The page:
BRIEF DESCRIPTION OF THE DRAWINGS

FIG. 1 is a perspective view of a thermoformed grow tube in a first embodiment of the invention;

FIG. 2 is a first sectional view of the thermoformed grow tube of FIG. 1;

FIG. 3 is a second sectional view of the thermoformed grow tube of FIG. 1;

FIG. 4A is a plan view of a thermoformed sheet from which the grow tube of FIG. 1 is cut;

FIG. 4B is an elevation view of the thermoformed sheet of FIG. 4A;

FIG. 4C is an inset view of the thermoformed sheet of FIG. 4A;

FIG. 4D is a partial sectional view of the thermoformed sheet of FIG. 4B;

FIG. 5 is a partial perspective view of a thermoformed grow tube in a second embodiment of the invention;

FIG. 6 is a first sectional view of the thermoformed grow tube of FIG. 5;

FIG. 7 is a second sectional view of the thermoformed grow tube of FIG. 5;

FIG. 8 is a perspective view of a thermoformed grow tube in a third embodiment of the invention;

FIG. 8A is a plan view of a thermoformed sheet from which the grow tube of FIG. 8 is rolled;

FIG. 8B is an elevation view of the thermoformed sheet of FIG. 8A;

FIG. 8C is a partial enlarged view of the thermoformed sheet of FIG. 8A;

FIG. 8D is a partial sectional view of the thermoformed sheet of FIG. 8B;

FIG. 9A is a sectional elevation view of a grow tube and resident plant of the prior art;

FIG. 9B is a partial sectional view of the grow tube and resident plant of FIG. 9A;

FIG. 10A is a sectional elevation view of the grow tube of FIG. 8 with resident plant in an embodiment of the invention;

FIG. 10B is a partial sectional view of the grow tube and resident plant of FIG. 10A;

FIG. 11 is a partial perspective view of a thermoformed grow tube in a fourth embodiment of the invention;

FIG. 11A is a plan view of a formed sheet from which the grow tube of FIG. 11 is formed;

FIG. 11B is an elevation view of the formed sheet of FIG. 11A;

FIG. 11C is an inset view of the formed sheet of FIG. 11A;

FIG. 11D is a partial sectional view of the formed sheet of FIG. 11B;

FIG. 12 is a perspective view of a thermoformed grow tube moored with a channeled stake in a fifth embodiment of the invention; and

FIG. 12A is a partial sectional view of the thermoformed grow tube and channeled stake of FIG. 12.

DETAILED DESCRIPTION

Referring to FIGS. 1 through 3, a grow tube 20 is depicted in an embodiment of the invention. The grow tube 20 comprises a polymer sheet 22 rolled into the shape of a cylinder 24 having an interior surface 26 and an exterior surface 28 and defining an axial or central axis 30. The cylinder 24 includes an overlap region 32 where the ends of the rolled polymer sheet 22 overlap. In one embodiment, the grow tube 20 includes a plurality of longitudinal ribs 34 separated by web portions 35 and extending axially along the interior surface 26 of the grow tube 20. Each of the longitudinal ribs 34 can include tapered transitions 36 near a bottom end or rim 38 and a top end or rim 40 of the cylinder.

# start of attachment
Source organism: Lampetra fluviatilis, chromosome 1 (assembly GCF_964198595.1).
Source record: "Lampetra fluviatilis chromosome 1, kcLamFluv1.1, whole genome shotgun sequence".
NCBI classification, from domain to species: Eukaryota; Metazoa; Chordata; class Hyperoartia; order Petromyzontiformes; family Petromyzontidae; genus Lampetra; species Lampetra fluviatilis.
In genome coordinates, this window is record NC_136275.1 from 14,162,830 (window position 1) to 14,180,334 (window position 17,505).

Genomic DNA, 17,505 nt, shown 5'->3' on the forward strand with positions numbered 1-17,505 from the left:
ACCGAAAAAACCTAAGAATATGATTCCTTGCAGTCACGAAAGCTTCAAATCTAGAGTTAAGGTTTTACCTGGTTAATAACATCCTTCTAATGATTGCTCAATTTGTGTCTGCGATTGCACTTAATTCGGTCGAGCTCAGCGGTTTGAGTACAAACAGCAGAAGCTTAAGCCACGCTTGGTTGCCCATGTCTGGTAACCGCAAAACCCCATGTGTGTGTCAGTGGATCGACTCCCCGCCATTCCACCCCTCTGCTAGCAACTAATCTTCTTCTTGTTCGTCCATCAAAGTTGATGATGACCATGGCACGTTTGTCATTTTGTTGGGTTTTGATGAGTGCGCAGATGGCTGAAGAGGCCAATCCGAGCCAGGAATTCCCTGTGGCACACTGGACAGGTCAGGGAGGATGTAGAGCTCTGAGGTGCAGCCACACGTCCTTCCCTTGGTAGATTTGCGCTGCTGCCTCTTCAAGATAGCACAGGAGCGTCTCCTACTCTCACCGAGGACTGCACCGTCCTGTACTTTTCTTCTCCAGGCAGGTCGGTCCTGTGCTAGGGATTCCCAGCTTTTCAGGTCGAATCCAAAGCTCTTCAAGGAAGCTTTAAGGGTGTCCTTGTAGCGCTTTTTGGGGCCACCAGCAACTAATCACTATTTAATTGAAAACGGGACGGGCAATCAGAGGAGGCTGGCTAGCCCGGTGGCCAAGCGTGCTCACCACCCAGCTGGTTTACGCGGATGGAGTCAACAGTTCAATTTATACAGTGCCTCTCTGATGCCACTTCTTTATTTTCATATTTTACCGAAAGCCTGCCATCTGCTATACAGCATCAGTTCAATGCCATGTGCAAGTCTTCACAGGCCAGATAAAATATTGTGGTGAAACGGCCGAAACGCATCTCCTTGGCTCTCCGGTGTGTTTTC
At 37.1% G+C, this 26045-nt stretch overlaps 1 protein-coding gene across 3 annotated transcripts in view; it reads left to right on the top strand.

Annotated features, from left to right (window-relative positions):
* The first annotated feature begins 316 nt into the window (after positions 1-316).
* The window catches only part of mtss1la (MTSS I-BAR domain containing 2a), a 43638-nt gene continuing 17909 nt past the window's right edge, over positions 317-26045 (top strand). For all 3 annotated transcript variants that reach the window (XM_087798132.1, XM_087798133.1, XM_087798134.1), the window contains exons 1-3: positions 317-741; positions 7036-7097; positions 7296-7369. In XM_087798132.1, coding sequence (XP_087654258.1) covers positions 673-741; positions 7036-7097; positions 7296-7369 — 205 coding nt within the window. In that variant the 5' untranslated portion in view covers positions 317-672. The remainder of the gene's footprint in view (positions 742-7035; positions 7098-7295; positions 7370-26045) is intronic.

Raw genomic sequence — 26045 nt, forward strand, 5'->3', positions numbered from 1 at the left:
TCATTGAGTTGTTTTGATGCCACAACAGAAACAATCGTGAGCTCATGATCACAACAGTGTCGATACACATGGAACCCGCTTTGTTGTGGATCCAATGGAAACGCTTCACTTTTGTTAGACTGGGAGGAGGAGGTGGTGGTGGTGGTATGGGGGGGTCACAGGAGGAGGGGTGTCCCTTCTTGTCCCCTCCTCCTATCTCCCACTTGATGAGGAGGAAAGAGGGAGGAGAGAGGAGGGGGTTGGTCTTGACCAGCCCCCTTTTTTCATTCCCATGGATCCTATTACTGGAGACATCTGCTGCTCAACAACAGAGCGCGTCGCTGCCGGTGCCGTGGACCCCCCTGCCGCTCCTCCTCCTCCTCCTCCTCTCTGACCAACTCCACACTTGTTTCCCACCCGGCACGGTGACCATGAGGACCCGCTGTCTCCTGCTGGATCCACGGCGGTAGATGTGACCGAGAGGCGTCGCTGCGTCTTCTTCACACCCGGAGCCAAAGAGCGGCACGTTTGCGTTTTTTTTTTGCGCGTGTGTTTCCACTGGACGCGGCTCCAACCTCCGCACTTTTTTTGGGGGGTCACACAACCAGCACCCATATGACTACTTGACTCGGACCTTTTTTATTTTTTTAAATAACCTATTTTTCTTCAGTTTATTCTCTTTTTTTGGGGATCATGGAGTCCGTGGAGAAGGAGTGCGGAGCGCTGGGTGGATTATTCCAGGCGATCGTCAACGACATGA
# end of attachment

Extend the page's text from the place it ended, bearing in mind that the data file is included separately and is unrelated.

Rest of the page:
A plurality of snaps 42 are located in the overlap region 32. Each snap comprises a male snap form 44 and a female snap form 46, best seen in FIG. 2. A slit 43 can be located adjacent each snap 42 to provide access in order to snappingly engage the male and female snap forms 44 and 46 of the respective snap 42. In the depicted embodiment, the male snap form 44 and the female snap form 46 of a given one of the plurality of snaps 42 are located on a common lateral or tangential axis 48 or 50 that is on a plane 52 or 54 that is normal to the central axis 30. Also, the male snap form 44 and the female snap form 46 of the given snap 42 are located at the same tangential location relative to the longitudinal ribs on which they are located. That is, in the particular depiction of FIGS. 1 through 3, the male snap form 44 is substantially centered between two adjacent longitudinal ribs 34a and 34b; likewise, the female snap form 46 is substantially centered between two adjacent longitudinal ribs 34c and 34d. The longitudinal ribs 34a, 34b, 34c and 34d are depicted in phantom in FIG. 2 to demonstrate the centering. The male and female snap forms 44 and 46 need not be centered between longitudinal ribs as depicted herein, but should be centered at the same location relative to the longitudinal rib or ribs upon which the snap 42 is centered.

The longitudinal ribs 34 can be characterized as having a radial dimension 60 and a lateral or tangential spacing dimension 62 (i.e. the spacing between two adjacent longitudinal ribs). In the depicted embodiment, the radial dimension 60 is on the same order as the tangential spacing dimension 62. Open vertical channels 63 are also defined by the web portions 35 between the longitudinal ribs 34 on the interior surface 26 of the grow tube 20 that are generally unobstructed along their length. The web portions 35 also increase the surface area exposed on the exterior surface 28 of the cylinder 24, effectively providing a finned structure 64.